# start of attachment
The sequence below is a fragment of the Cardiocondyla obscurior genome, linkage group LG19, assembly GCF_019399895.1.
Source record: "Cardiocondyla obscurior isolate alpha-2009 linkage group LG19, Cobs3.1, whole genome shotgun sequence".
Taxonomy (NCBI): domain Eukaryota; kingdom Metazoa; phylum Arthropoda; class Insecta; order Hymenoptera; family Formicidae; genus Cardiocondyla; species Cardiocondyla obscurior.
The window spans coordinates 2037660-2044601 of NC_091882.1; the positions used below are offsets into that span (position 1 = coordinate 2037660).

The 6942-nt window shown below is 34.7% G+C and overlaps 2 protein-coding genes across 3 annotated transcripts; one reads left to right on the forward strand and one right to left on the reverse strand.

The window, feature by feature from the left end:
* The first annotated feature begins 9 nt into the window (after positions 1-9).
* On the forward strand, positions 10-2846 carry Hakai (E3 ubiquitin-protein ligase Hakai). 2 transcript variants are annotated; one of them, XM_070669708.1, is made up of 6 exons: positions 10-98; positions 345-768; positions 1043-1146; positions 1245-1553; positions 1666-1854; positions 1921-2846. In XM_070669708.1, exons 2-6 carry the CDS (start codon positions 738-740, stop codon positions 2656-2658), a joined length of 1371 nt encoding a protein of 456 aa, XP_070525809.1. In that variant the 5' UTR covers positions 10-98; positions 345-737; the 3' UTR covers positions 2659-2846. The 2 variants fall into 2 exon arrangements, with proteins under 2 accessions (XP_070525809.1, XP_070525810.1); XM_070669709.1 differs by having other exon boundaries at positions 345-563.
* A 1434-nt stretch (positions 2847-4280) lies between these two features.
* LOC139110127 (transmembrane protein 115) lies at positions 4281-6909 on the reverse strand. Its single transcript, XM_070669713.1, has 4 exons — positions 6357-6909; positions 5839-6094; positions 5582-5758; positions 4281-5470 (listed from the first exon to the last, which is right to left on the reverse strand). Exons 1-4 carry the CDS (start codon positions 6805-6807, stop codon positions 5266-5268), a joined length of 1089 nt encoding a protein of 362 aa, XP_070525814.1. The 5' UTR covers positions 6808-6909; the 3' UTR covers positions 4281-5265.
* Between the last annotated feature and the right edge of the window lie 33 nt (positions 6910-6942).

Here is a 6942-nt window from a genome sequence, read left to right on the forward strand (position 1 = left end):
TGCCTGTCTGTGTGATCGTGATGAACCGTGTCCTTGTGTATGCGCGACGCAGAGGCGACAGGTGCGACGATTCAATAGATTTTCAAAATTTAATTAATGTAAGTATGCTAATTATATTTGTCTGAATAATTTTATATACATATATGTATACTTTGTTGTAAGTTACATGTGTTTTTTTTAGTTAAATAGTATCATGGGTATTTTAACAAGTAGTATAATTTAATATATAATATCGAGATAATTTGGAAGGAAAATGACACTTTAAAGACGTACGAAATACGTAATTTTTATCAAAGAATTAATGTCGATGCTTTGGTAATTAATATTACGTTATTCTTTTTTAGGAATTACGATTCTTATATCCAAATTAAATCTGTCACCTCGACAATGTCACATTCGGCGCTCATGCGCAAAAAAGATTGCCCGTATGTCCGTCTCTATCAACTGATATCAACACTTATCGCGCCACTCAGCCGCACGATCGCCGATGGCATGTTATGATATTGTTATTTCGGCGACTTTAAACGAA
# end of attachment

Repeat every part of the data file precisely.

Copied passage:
The sequence below is a fragment of the Cardiocondyla obscurior genome, linkage group LG19, assembly GCF_019399895.1.
Source record: "Cardiocondyla obscurior isolate alpha-2009 linkage group LG19, Cobs3.1, whole genome shotgun sequence".
Taxonomy (NCBI): domain Eukaryota; kingdom Metazoa; phylum Arthropoda; class Insecta; order Hymenoptera; family Formicidae; genus Cardiocondyla; species Cardiocondyla obscurior.
The window spans coordinates 2037660-2044601 of NC_091882.1; the positions used below are offsets into that span (position 1 = coordinate 2037660).

The 6942-nt window shown below is 34.7% G+C and overlaps 2 protein-coding genes across 3 annotated transcripts; one reads left to right on the forward strand and one right to left on the reverse strand.

The window, feature by feature from the left end:
* The first annotated feature begins 9 nt into the window (after positions 1-9).
* On the forward strand, positions 10-2846 carry Hakai (E3 ubiquitin-protein ligase Hakai). 2 transcript variants are annotated; one of them, XM_070669708.1, is made up of 6 exons: positions 10-98; positions 345-768; positions 1043-1146; positions 1245-1553; positions 1666-1854; positions 1921-2846. In XM_070669708.1, exons 2-6 carry the CDS (start codon positions 738-740, stop codon positions 2656-2658), a joined length of 1371 nt encoding a protein of 456 aa, XP_070525809.1. In that variant the 5' UTR covers positions 10-98; positions 345-737; the 3' UTR covers positions 2659-2846. The 2 variants fall into 2 exon arrangements, with proteins under 2 accessions (XP_070525809.1, XP_070525810.1); XM_070669709.1 differs by having other exon boundaries at positions 345-563.
* A 1434-nt stretch (positions 2847-4280) lies between these two features.
* LOC139110127 (transmembrane protein 115) lies at positions 4281-6909 on the reverse strand. Its single transcript, XM_070669713.1, has 4 exons — positions 6357-6909; positions 5839-6094; positions 5582-5758; positions 4281-5470 (listed from the first exon to the last, which is right to left on the reverse strand). Exons 1-4 carry the CDS (start codon positions 6805-6807, stop codon positions 5266-5268), a joined length of 1089 nt encoding a protein of 362 aa, XP_070525814.1. The 5' UTR covers positions 6808-6909; the 3' UTR covers positions 4281-5265.
* Between the last annotated feature and the right edge of the window lie 33 nt (positions 6910-6942).

Here is a 6942-nt window from a genome sequence, read left to right on the forward strand (position 1 = left end):
TGCCTGTCTGTGTGATCGTGATGAACCGTGTCCTTGTGTATGCGCGACGCAGAGGCGACAGGTGCGACGATTCAATAGATTTTCAAAATTTAATTAATGTAAGTATGCTAATTATATTTGTCTGAATAATTTTATATACATATATGTATACTTTGTTGTAAGTTACATGTGTTTTTTTTAGTTAAATAGTATCATGGGTATTTTAACAAGTAGTATAATTTAATATATAATATCGAGATAATTTGGAAGGAAAATGACACTTTAAAGACGTACGAAATACGTAATTTTTATCAAAGAATTAATGTCGATGCTTTGGTAATTAATATTACGTTATTCTTTTTTAGGAATTACGATTCTTATATCCAAATTAAATCTGTCACCTCGACAATGTCACATTCGGCGCTCATGCGCAAAAAAGATTGCCCGTATGTCCGTCTCTATCAACTGATATCAACACTTATCGCGCCACTCAGCCGCACGATCGCCGATGGCATGTTATGATATTGTTATTTCGGCGACTTTAAACGAA